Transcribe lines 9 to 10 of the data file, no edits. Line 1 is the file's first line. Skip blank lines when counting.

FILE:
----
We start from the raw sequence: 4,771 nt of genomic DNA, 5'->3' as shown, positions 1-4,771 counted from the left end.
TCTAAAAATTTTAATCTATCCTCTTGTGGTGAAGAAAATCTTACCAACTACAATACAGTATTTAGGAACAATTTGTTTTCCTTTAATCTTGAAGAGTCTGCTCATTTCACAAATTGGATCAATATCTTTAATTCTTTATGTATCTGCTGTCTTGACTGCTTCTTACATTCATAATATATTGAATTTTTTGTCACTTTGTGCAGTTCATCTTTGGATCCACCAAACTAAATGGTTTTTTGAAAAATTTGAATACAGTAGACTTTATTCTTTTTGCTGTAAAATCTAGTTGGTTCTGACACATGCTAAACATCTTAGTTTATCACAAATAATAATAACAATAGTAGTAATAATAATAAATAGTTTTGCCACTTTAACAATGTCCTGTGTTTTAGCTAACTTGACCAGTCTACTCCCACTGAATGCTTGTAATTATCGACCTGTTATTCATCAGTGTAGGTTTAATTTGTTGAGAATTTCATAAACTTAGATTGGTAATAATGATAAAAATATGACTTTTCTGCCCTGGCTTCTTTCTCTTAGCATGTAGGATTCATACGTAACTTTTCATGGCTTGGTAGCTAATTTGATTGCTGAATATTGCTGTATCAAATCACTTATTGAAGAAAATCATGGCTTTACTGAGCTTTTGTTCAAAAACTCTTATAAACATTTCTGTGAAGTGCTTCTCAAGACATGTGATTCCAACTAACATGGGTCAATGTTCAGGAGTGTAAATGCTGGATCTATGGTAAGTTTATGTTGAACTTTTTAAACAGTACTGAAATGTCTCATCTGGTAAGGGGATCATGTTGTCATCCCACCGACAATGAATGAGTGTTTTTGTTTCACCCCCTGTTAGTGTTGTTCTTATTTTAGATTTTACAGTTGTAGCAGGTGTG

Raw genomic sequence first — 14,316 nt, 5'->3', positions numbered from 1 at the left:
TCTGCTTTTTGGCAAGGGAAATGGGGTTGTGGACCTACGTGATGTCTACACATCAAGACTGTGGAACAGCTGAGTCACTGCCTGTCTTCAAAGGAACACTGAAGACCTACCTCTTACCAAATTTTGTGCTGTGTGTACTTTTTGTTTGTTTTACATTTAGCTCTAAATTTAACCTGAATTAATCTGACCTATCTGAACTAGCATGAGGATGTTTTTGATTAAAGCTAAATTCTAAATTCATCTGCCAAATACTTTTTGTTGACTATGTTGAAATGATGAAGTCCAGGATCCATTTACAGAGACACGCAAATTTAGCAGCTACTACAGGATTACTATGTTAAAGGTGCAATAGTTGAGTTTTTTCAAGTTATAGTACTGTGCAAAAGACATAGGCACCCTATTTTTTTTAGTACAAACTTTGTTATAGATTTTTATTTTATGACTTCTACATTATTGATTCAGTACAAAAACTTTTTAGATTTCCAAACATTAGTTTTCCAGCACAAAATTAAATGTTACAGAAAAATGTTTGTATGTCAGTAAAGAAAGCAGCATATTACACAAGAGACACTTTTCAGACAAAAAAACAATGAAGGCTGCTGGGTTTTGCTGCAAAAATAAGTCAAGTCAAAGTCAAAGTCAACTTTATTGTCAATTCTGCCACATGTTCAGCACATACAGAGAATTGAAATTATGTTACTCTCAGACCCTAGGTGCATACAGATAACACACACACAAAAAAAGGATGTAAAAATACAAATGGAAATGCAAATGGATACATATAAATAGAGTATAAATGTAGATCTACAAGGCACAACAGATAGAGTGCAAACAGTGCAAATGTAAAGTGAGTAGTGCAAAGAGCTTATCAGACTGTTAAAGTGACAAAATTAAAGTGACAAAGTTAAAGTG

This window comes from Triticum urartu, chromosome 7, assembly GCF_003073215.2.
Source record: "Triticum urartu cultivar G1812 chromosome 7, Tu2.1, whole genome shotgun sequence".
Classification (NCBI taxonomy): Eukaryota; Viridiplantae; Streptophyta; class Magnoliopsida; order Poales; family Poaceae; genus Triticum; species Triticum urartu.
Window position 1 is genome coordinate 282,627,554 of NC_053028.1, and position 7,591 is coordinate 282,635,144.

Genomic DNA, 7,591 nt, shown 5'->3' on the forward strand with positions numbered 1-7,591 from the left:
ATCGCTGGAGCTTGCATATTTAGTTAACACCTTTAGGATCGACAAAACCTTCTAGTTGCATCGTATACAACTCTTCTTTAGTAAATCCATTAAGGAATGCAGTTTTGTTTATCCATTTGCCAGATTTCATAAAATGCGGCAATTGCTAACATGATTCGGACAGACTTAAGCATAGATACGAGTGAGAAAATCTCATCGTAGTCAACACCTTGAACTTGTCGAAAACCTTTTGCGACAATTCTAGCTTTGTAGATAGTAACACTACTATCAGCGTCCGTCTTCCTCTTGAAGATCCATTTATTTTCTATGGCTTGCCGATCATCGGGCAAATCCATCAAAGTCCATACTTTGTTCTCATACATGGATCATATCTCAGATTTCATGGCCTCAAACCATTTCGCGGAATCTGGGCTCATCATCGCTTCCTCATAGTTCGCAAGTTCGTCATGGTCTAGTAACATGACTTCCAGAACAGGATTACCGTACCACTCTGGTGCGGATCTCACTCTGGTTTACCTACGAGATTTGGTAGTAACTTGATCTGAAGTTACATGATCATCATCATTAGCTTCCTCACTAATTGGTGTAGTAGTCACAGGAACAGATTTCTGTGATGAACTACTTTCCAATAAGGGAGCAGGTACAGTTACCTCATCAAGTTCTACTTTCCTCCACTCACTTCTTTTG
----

Genomic DNA, 7,591 nt, shown 5'->3' on the forward strand with positions numbered 1-7,591 from the left:
ATCGCTGGAGCTTGCATATTTAGTTAACACCTTTAGGATCGACAAAACCTTCTAGTTGCATCGTATACAACTCTTCTTTAGTAAATCCATTAAGGAATGCAGTTTTGTTTATCCATTTGCCAGATTTCATAAAATGCGGCAATTGCTAACATGATTCGGACAGACTTAAGCATAGATACGAGTGAGAAAATCTCATCGTAGTCAACACCTTGAACTTGTCGAAAACCTTTTGCGACAATTCTAGCTTTGTAGATAGTAACACTACTATCAGCGTCCGTCTTCCTCTTGAAGATCCATTTATTTTCTATGGCTTGCCGATCATCGGGCAAATCCATCAAAGTCCATACTTTGTTCTCATACATGGATCATATCTCAGATTTCATGGCCTCAAACCATTTCGCGGAATCTGGGCTCATCATCGCTTCCTCATAGTTCGCAAGTTCGTCATGGTCTAGTAACATGACTTCCAGAACAGGATTACCGTACCACTCTGGTGCGGATCTCACTCTGGTTTACCTACGAGATTTGGTAGTAACTTGATCTGAAGTTACATGATCATCATCATTAGCTTCCTCACTAATTGGTGTAGTAGTCACAGGAACAGATTTCTGTGATGAACTACTTTCCAATAAGGGAGCAGGTACAGTTACCTCATCAAGTTCTACTTTCCTCCACTCACTTCTTTTG